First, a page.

We identified common genetic variants at C9orf72, but in addition in UNC13A that are shared between ALS and FTD. UNC13A provides a novel link between ALS and FTD-TDP, and identifies changes in neurotransmitter release and synaptic function as a converging mechanism in the pathogenesis of ALS and FTD-TDP.
Subjects with incidental Lewy body disease (iLBD) may represent the premotor stage of Parkinson’s disease (PD). To elucidate molecular mechanisms underlying neuronal dysfunction and alpha-synuclein pathology in the premotor phase of PD, we investigated the transcriptome of the substantia nigra (SN) of well-characterized iLBD, PD donors and age-matched controls with Braak alpha-synuclein stage ranging from 0–6. In Braak alpha-synuclein stages 1 and 2, we observed deregulation of pathways linked to axonal degeneration, immune response and endocytosis, including axonal guidance signaling, mTOR signaling, EIF2 signaling and clathrin-mediated endocytosis in the SN. In Braak stages 3 and 4, we observed deregulation of pathways involved in protein translation and cell survival, including mTOR and EIF2 signaling. In Braak stages 5 and 6, we observed deregulation of dopaminergic signaling, axonal guidance signaling and thrombin signaling. Throughout the progression of PD pathology, we observed a deregulation of mTOR, EIF2 and regulation of eIF4 and p70S6K signaling in the SN. Our results indicate that molecular mechanisms related to axonal dysfunction, endocytosis and immune response are an early event in PD pathology, whereas mTOR and EIF2 signaling are impaired throughout disease progression. These pathways may hold the key to altering the disease progression in PD.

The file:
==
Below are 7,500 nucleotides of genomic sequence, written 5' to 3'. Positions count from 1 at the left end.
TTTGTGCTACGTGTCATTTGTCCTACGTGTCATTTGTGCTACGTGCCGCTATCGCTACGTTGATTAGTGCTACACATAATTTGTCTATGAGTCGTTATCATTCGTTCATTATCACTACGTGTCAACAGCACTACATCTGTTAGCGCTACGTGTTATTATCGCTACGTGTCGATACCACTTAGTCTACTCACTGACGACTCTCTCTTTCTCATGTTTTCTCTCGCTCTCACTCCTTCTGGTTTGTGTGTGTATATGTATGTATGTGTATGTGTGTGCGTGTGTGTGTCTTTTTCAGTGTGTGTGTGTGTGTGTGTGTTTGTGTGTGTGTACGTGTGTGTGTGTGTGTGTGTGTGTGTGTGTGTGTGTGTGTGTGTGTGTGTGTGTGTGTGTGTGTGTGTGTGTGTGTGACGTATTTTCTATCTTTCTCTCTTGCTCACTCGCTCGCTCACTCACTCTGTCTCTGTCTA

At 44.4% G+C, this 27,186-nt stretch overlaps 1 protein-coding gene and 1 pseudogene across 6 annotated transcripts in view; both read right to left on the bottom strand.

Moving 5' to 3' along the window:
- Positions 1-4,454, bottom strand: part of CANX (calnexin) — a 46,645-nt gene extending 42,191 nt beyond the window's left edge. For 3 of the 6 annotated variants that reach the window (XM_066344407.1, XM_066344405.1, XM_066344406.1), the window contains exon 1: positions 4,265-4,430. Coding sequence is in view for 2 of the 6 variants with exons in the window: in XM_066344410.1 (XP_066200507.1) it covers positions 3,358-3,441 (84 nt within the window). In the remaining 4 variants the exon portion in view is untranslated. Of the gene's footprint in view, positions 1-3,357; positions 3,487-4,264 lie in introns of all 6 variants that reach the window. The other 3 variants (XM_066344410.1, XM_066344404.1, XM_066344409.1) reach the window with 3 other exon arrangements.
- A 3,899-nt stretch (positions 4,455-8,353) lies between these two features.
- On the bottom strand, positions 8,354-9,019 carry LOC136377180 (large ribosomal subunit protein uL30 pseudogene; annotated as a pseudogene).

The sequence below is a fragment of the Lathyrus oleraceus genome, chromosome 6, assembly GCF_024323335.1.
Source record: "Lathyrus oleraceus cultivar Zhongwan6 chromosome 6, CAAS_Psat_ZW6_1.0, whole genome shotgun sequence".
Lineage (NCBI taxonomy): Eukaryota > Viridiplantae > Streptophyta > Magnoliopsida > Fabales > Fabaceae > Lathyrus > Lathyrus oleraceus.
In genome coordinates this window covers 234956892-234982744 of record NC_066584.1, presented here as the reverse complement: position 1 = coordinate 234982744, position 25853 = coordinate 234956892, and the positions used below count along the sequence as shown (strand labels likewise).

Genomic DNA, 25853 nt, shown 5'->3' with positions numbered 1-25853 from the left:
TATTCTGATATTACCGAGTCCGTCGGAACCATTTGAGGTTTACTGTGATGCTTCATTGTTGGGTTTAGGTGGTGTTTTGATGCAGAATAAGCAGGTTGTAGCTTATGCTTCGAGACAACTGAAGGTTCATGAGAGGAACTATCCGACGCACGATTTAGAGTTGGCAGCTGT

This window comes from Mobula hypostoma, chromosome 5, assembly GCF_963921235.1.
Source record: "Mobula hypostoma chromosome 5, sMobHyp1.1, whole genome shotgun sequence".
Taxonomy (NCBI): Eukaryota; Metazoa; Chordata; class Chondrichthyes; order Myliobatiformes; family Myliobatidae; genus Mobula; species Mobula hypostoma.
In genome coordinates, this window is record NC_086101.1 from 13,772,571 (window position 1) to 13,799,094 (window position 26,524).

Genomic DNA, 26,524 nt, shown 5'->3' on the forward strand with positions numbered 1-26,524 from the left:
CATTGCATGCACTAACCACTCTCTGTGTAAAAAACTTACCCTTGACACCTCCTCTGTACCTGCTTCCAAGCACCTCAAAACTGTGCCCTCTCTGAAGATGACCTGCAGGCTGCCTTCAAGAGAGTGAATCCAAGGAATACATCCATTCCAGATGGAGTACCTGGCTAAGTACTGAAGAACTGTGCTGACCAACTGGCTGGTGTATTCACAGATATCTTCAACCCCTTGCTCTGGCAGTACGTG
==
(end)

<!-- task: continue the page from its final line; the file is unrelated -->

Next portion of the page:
Our objective was to design a genotyping platform that would allow rapid genetic characterization of samples in the context of genetic mutations and risk factors associated with common neurodegenerative diseases. The platform needed to be relatively affordable, rapid to deploy, and use a common and accessible technology. Central to this project, we wanted to make the content of the platform open to any investigator without restriction. In designing this array we prioritized a number of types of genetic variability for inclusion, such as known risk alleles, disease-causing mutations, putative risk alleles, and other functionally important variants. The array was primarily designed to allow rapid screening of samples for disease-causing mutations and large population studies of risk factors. Notably, an explicit aim was to make this array widely available to facilitate data sharing across and within diseases. The resulting array, NeuroX, is a remarkably cost and time effective solution for high-quality genotyping. NeuroX comprises a backbone of standard Illumina exome content of approximately 240,000 variants, and over 24,000 custom content variants focusing on neurologic diseases. Data are generated at approximately $50–$60 per sample using a 12-sample format chip and regular Infinium infrastructure; thus, genotyping is rapid and accessible to many investigators. Here, we describe the design of NeuroX, discuss the utility of NeuroX in the analyses of rare and common risk variants, and present quality control metrics and a brief primer for the analysis of NeuroX derived data.
Genotyping; Methods; Genetics; Neurodegeneration; Parkinson’s; Meta-analysis; Imputation